The Apple Store experience, good and bad

My weekend job is working at a local independent Apple reseller. For the past week or two we've had a steady trickle of customers who have come in looking for the Apple Watch. We have to tell them we don't have it — the only places where you can find the watch right now are Apple retail stores and a few select high-end boutiques.

What's interesting to me is their reason for wanting to come to us: They don't want to go to an Apple Store. They've been there, either for a Genius Bar appointment or to buy something. And they're not anxious to go back.

Apple runs the most profitable retail business in the United States. For 2014, their sales per square foot were higher than luxury brands like jeweler Tiffany & Co. and designer boutique Michael Kors. Not just by a little, either: Tiffany, which is in second place, eked out barely 65 percent of what Apple manages to move per square foot - almost $4,800 per square foot, according to a March report.

Stockholders and analysts can't argue about Apple's retail profitability. Traumatized customers tell a different story.

Apple is very picky about where it puts its stores. Many customers have to plan trips to the stores because they're not nearby. My closest Apple retail store is almost an hour away, for example — which explains why the customers in my local store try to avoid it, too. When you finally get to an Apple Store, they're too often overcrowded. Showing up at most stores for Genius Bar help without making an appointment is fruitless and frustrating. Even with an appointment, they often run later than your scheduled appointment time. Stockholders and analysts can't argue about Apple's retail profitability. Traumatized customers are a different story.

That's why I said last week that the new Apple Watch experience has been such a welcome change. It was a pleasure to be able to walk in to an Apple Store and not have to deal with people crowding around tables to gawk at the new device.

It was delightful to have unmolested one-on-one time with the product and the full attention of an Apple Store employee who was there only to help me. It was a level of personal connection to the product and the store that I haven't had in an Apple Store in many, many years. I also anticipate this experience changing before too long.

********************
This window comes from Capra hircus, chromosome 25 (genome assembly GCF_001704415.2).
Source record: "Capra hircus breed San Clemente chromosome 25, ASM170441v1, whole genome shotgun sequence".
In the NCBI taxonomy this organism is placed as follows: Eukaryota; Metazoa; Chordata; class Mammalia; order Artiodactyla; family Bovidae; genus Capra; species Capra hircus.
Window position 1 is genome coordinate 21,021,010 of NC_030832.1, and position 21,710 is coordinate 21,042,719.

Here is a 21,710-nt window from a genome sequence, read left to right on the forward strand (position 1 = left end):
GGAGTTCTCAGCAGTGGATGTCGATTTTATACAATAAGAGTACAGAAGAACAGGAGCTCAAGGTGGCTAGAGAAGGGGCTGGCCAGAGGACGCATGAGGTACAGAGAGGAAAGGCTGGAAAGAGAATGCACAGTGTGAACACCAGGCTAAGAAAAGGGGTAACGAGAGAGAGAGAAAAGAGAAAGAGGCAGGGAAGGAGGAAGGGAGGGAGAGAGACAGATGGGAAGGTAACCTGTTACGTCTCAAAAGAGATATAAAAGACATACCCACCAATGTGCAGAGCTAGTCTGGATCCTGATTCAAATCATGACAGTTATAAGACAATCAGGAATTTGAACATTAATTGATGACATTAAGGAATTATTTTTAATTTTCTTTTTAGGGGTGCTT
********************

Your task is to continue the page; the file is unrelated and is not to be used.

In an email to employees last week, Apple's retail chief Angela Ahrendts noted that this new process isn't a permanent change for Apple Stores. She called the Apple Watch rollout "a completely new approach" to launching a new product.

Are we going to launch every product this way from now on? No. We all love those blockbuster Apple product launch days—and there will be many more to come.

I have little doubt that Apple is using scarcity as a tactic to drive interest in the Apple Watch, because it's an entirely new product segment. That's smart business: Smartwatches haven't exactly sold in volumes that would make Apple think they could sustain indefinite high-volume sales from day one.

Apple, we know what a laptop is and how it works.

What's more, analysts have wildly disparate predictions about what sort of sales Apple will announce after the watch starts shipping, which tells you that the rest of the industry doesn't really have a clear idea, either.

I also think trying that same strategy with the MacBook is foolish. I hope that particular bottleneck resolves itself a lot faster than the Apple Watch.

Apple, we know what a laptop is and how it works. The Force Touch trackpad and the new keyboard are cool. The razor-thin architecture and iPhone-matching color give it an elegant panache, but the MacBook is still just a MacBook.

MacBook though it may be, it also poses some unique engineering and production challenges for Apple and its manufacturing partners that's taking time to sort out. So I don't believe the issue with the MacBook is forced scarcity as much as simple production issues. Hopefully we won't have to wait until June to see them available in quantity.

Peter Cohen